Ball Park Music was starting to pick up a solid fan base towards the beginning of my final year of high school. After having It’s Nice To Be Alive and iFly in Triple J’s Hottest 100 in 2011, the band was busy promoting the release of their second album Museum last year. I on the other hand was in need of a music fix during the last week of my school holidays. After their name popped up in conversation I decided to give the band a listen.
Now, you should all know about the phrase ‘love at first sight’, because it was exactly the sort of swooning feeling that I got when I first listened to Happiness And Surrounding Suburbs. Trying to ignore the cheeky cover art of the album, I focused all my attention in the mind-blowing first track of the album. I didn’t have to try so hard though, Literally Baby was the type of song that grabbed by your shirt’s collar and forced your ears to the speakers. Being someone who was studying music theory, my musical mind exploded at all the intricacies of such a contemporary piece. Time after time I listened to the song, and there was always something different that I could hear. Whether it was the delicately articulated guitar, the pounding drum fills, the random guy yelling ‘YES!’ during the drum intro before the rest of the instruments came in, or the sporadic and quirky lyrics, the song was a treasure trove of compositional techniques.
Once the second track came on I was able to relax and take a breather from such a big opening song. As the first couple of chords of It’s Nice To Be Alive kicked in, I had a great moment of realisation when I finally recognised the song. I rarely listened to the radio, so new songs to me weren’t really ‘new’ anymore. I’d always been a bit behind everyone, but I didn’t mind not knowing the latest Lady Gaga or Bruno Mars single. It just wasn’t me. So I was surprised to have finally put this song to the band and the title. Whether it was playing on the radio when my parents had it on in the car, or when I was over a friend’s place, it felt good that I had heard of the band’s music before, even if I didn’t know it was them.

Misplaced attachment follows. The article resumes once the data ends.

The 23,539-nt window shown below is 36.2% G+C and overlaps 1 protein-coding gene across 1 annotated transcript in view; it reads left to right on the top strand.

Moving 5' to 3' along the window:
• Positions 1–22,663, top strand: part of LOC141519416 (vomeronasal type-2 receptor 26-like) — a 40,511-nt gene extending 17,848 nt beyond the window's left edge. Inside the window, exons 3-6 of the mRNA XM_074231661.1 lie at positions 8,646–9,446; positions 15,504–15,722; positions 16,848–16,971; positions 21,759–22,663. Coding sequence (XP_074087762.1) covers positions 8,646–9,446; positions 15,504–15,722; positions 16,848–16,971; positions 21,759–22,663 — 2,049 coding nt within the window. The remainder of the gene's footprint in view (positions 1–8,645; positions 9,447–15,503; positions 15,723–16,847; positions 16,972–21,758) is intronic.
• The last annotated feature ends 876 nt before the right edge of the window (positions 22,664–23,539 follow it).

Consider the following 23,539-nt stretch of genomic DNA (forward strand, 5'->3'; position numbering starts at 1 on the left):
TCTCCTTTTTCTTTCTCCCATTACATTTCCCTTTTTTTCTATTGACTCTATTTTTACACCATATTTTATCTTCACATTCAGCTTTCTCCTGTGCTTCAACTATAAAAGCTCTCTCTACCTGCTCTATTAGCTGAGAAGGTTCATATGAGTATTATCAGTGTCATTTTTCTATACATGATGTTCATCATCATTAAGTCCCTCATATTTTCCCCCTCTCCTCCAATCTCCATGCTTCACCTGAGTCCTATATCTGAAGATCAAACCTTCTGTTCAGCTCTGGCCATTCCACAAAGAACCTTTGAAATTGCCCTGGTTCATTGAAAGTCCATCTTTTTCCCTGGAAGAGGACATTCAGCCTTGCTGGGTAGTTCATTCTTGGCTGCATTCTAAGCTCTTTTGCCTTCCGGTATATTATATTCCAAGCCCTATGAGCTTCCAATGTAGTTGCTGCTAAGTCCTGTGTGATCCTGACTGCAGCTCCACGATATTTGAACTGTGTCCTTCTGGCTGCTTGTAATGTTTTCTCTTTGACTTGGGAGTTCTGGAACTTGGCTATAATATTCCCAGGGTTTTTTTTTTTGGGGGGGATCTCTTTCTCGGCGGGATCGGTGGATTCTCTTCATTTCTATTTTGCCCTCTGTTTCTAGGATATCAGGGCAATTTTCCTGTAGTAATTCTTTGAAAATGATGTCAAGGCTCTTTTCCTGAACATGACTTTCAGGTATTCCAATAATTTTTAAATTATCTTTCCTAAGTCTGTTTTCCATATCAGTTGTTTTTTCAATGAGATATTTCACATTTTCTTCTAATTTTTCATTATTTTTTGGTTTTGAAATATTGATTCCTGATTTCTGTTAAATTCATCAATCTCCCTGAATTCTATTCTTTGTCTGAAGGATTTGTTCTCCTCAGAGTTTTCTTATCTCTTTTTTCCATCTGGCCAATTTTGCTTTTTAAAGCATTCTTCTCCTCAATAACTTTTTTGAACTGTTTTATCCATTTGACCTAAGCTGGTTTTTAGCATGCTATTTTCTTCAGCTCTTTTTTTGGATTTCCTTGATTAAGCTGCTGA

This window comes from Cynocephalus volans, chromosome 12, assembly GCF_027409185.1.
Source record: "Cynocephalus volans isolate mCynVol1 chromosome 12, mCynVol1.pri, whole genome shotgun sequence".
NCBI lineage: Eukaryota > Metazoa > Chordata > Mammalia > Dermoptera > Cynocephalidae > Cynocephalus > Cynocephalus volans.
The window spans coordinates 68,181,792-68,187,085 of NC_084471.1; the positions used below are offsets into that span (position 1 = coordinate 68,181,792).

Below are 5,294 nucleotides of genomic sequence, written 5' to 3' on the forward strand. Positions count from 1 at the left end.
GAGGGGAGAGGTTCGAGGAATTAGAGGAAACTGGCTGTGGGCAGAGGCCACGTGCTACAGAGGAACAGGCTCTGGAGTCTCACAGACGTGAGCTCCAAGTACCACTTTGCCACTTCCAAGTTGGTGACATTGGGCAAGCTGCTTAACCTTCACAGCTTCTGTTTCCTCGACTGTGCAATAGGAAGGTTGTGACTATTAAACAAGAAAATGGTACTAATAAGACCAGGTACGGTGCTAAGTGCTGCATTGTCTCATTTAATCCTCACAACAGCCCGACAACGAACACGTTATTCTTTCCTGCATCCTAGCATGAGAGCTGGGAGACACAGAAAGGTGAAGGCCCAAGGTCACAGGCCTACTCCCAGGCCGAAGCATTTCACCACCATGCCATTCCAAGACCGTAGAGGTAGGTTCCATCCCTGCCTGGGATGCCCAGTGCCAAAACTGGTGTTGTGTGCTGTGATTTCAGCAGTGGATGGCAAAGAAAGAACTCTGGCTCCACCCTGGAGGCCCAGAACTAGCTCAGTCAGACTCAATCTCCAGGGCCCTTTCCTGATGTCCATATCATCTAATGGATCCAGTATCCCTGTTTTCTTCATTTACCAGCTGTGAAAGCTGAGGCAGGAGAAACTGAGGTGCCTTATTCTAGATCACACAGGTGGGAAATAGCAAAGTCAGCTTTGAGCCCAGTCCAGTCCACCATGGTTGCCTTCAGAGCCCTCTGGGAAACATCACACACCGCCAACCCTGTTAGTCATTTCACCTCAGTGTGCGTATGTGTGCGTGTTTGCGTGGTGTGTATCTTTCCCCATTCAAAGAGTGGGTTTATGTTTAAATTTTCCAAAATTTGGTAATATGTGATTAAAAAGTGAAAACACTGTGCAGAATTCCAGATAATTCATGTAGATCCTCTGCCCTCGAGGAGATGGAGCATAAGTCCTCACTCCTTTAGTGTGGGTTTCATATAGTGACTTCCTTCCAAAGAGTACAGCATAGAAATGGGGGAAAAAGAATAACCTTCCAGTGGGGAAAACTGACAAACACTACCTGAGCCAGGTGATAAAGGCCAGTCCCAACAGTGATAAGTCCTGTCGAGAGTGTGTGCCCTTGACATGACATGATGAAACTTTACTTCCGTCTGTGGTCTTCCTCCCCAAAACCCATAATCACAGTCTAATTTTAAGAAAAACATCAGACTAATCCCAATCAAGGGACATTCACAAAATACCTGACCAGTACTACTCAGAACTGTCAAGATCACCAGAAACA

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The more I got into their music, the more I learned about the band. I soon found out that they were from Queensland, just like me, and that they were alumni music students of the University I’m currently studying at. It felt like they were the ‘band next door’, and a sort of familiarity was born between the little indie band and myself.
From party songs like Literally Baby, modern angst ballads such as Sad Future Rude Dude and Rich People Are Stupid to songs like All I Want Is You and iFly (I F*ucking Love You) for lovers, Happiness And Surrounding Suburbs has it all. It was my go to album, whatever mood I was in. And what made Ball Park Music’s songs so relatable was their honesty.
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One of those modern angst ballads mentioned earlier is Sad Future Rude Dude. The word angst brings up all sorts of things, like a world filled of emo music and Emily Bronte’s Wuthering Heights, but as the chorus screams the words ‘I haven’t had a friend in years, I’ve only had sex with myself, I don’t know where it went but all my love is gone’ things get real, quick. And all their songs are like that. Straight to the point, no whinging or whining, brutally honest lyrics. They sing what we’re too afraid to say or feel.
To any indie, pop or rock lover, I highly recommend Ball Park Music’s Happiness And Surrounding Suburbs. It got me through my final year of high school, and I’m sure it’ll get you out of any sort of rut you’re in too.